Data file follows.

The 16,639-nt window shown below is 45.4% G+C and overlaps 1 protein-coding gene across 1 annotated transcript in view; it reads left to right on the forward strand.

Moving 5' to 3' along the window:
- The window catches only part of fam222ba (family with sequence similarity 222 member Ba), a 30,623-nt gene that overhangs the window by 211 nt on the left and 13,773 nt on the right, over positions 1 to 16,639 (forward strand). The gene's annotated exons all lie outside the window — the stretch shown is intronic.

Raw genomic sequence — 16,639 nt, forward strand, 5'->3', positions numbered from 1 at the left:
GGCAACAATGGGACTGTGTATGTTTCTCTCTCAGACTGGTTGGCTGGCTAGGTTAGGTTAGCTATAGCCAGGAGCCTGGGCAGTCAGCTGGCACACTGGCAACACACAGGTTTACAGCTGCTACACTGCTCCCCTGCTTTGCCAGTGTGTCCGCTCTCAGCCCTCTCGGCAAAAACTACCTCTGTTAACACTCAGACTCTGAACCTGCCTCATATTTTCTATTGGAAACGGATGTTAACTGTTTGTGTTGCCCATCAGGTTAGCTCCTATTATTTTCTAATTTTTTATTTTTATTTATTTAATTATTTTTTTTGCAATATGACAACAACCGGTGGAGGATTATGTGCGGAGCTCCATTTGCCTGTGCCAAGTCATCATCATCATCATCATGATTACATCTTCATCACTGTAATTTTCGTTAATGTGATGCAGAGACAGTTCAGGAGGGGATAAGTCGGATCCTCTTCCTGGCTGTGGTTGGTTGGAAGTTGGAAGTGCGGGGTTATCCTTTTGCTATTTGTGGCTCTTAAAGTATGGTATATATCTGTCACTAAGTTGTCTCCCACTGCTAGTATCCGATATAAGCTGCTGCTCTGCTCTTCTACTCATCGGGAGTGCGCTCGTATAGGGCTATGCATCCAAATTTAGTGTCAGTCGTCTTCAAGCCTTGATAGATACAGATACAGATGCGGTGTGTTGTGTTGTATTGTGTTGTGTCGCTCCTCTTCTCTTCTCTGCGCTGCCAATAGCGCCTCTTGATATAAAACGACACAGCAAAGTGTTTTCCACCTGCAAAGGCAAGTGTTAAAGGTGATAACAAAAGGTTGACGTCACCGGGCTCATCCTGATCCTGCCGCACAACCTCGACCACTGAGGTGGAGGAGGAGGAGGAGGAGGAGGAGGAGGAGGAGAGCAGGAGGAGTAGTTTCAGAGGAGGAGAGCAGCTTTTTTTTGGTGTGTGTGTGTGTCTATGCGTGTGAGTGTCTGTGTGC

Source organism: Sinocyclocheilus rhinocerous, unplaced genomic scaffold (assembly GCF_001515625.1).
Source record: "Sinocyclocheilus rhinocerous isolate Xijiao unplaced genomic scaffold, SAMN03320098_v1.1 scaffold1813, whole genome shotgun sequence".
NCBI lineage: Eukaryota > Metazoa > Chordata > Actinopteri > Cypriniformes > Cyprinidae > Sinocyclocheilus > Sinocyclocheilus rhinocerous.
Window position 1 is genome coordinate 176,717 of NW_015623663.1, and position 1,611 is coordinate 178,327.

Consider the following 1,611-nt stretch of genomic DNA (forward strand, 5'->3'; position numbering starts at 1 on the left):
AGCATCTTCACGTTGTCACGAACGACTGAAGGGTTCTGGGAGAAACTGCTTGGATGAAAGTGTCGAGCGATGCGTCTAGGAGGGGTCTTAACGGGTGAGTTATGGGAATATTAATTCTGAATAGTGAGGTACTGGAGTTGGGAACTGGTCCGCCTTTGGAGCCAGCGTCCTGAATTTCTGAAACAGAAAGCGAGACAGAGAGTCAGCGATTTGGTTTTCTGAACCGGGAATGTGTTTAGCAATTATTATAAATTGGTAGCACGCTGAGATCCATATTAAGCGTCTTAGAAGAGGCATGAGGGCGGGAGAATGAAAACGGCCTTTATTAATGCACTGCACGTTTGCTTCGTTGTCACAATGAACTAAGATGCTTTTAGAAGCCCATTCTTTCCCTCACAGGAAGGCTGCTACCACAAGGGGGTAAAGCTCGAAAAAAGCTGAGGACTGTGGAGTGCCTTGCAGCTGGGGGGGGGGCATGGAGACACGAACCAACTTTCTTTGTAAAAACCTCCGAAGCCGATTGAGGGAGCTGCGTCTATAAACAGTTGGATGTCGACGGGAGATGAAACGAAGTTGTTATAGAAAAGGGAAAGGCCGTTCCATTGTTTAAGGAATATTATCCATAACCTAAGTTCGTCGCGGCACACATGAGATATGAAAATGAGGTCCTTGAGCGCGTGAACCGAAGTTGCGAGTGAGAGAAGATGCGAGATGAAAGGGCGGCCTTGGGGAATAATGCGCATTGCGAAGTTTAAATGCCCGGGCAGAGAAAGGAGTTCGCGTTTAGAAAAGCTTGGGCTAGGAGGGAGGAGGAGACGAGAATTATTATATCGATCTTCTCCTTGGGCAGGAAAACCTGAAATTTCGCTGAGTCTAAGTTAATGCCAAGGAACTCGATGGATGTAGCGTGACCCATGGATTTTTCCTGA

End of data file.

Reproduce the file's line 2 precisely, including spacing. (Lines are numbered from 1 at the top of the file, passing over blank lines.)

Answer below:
Moving 5' to 3' along the window: